Hypertension: Beyond JNC 7
In the United States, 1 in every 3 adults, or ~65 million individuals, has hypertension.1 Only 60% of hypertension patients are currently being treated, and only 34% have their hypertension adequately controlled.2 Numerous other individuals, however, are unaware that they may have hypertension.
The most recent National Health and Nutrition Examination Survey data presented at the 2005 American Society of Hypertension scientific meeting indicate that hypertension is a growing health concern. Approximately 80% of individuals with hypertension are overweight or obese. Hypertension occurs in 46% of African Americans, 32% of Caucasians, 29% of Hispanic Americans, and 33% of other ethnic groups.1 According to the results contained in the report entitled Health, United States 2005, prepared by the Centers for Disease Control and Prevention National Center for Health Statistics, ~50% of Americans 55 to 64 years of age have hypertension.3 The prevalence of the disease is dependent on many variables, such as age, race, and medical history.
With proper treatment and early intervention, morbidity and mortality rates can be decreased significantly. It is imperative that individuals be educated about the complications of hypertension if it is left untreated.
The disease usually is asymptomatic, and often it is not detected until target organs are affected. Many patients find out that they have hypertension during routine medical examinations. Sustained increased arterial pressure can cause damage to the blood vessels in the heart, kidneys, or brain and ultimately leads to an increased incidence of renal failure, congestive heart failure, coronary disease, and stroke.4
Etiology and Classification
Blood pressure is the force of blood against the arterial walls as it travels through the circulatory system. It may vary from moment to moment and is dependent on the patient's level of activity or emotional state. Hypertension is defined as consistently having a systolic blood pressure of >140 mm Hg or a diastolic blood pressure of >90 mm Hg.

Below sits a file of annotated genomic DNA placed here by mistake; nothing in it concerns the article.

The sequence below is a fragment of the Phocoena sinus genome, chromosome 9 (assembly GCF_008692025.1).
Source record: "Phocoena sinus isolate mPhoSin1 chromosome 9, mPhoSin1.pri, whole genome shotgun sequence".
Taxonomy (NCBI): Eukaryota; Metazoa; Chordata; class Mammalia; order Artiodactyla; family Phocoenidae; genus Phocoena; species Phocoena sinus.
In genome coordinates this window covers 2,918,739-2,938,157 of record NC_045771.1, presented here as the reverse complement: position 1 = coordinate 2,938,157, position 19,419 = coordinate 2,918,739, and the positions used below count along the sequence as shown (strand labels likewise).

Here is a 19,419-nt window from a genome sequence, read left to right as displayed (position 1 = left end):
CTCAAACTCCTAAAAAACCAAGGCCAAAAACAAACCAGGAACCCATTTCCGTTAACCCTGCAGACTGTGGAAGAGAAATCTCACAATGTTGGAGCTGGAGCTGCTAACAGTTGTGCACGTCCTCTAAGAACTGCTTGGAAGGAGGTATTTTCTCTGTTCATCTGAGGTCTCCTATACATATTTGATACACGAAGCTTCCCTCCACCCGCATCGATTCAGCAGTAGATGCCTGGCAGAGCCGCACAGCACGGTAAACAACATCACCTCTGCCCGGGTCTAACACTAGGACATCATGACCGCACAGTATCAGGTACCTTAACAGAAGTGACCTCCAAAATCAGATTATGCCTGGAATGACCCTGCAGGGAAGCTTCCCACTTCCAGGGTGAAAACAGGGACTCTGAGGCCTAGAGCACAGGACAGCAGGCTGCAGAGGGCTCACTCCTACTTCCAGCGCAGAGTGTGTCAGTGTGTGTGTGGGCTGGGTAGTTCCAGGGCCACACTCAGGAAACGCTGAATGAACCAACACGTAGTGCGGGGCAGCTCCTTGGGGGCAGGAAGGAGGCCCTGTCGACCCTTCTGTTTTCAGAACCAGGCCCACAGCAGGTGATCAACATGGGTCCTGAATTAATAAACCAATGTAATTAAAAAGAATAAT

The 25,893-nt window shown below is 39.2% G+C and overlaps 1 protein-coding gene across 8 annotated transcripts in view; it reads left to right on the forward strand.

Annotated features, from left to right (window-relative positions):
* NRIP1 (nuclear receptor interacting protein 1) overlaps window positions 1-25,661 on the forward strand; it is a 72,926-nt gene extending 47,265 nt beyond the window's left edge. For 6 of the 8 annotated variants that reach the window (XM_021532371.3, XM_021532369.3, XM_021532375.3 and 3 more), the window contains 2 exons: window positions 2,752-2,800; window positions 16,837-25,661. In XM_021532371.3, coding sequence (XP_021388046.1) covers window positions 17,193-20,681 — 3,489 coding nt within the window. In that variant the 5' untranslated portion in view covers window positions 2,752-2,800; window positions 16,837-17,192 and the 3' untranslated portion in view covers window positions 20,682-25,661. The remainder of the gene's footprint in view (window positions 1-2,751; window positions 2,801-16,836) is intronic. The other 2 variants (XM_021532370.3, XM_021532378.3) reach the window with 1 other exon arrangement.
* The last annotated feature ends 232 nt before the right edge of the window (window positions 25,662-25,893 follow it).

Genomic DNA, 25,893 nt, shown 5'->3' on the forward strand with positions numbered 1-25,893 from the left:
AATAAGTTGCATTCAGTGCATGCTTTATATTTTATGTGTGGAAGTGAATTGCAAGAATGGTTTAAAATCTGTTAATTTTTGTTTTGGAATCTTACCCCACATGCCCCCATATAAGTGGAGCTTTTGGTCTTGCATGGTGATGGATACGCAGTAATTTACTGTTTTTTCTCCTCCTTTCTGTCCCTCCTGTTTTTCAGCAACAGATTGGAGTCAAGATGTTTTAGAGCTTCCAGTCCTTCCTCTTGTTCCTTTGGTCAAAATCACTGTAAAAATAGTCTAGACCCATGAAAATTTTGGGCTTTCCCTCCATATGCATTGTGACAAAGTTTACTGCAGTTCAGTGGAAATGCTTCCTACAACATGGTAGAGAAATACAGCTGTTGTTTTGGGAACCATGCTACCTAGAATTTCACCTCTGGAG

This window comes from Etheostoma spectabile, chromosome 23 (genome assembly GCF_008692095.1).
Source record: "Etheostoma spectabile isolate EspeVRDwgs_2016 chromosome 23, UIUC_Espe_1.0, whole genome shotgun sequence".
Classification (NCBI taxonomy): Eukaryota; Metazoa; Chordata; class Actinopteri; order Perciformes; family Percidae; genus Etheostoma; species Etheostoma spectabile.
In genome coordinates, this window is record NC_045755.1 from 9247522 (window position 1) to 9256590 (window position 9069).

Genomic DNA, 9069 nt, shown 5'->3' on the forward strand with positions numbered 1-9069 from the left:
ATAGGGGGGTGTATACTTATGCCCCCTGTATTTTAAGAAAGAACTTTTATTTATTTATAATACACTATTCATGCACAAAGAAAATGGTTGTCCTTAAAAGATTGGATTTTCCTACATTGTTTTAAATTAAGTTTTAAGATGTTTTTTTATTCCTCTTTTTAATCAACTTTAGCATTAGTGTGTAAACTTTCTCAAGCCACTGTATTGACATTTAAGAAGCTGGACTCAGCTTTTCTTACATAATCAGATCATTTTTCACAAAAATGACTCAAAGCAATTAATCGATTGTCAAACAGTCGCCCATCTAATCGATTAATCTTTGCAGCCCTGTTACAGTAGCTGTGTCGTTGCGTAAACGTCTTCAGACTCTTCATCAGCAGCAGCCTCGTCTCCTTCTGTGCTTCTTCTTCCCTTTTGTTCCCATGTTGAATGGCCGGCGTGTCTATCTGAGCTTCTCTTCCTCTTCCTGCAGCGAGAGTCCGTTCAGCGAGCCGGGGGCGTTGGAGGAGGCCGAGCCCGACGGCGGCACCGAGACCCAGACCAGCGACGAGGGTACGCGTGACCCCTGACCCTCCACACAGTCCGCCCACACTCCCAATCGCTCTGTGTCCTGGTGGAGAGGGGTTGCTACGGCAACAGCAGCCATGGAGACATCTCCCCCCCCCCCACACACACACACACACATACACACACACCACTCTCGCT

A specific cause of hypertension, also known as secondary hypertension, can be determined in ~10% to 15% of all diagnosed cases. In cases where no specific cause can be found, patients are referred to as having essential hypertension.5 Risk factors for developing hypertension include lifestyle factors, uncontrolled variables, medical conditions, and some pharmacologic agents (Tables 1-4).6
In May 2003, the Seventh Report of the Joint National Committee (JNC 7) on Prevention, Detection, Evaluation, and Treatment of High Blood Pressure established new guidelines for hypertension7 (Table 5).
The prehypertension category was added because there is a high probability that individuals whose blood pressure falls within this range also may suffer from myocardial or cerebral infarctions, congestive heart failure, or renal disease. Prehypertensive individuals need to be educated and informed of the risks involved so that they can take early steps in preventing cardiovascular disease.
The JNC 7 guidelines provide information regarding the management of hypertension in specific patient populations, such as the elderly and certain ethnic groups, as well as individuals with comorbid conditions (Table 6).
New Definition of Hypertension Proposed
In May 2005, just 2 years after the publication of the JNC 7 guidelines, the American Society of Hypertension proposed a new definition of hypertension. The society established the Writing Group of the American Society of Hypertension (WG-ASH) to formulate the new definition. The writers predict that expanding the definition will lead to new approaches to researching hypertension?in particular, the early stages of the condition?and maybe even to new means of treating the disease.8 The proposed definition would include the following9: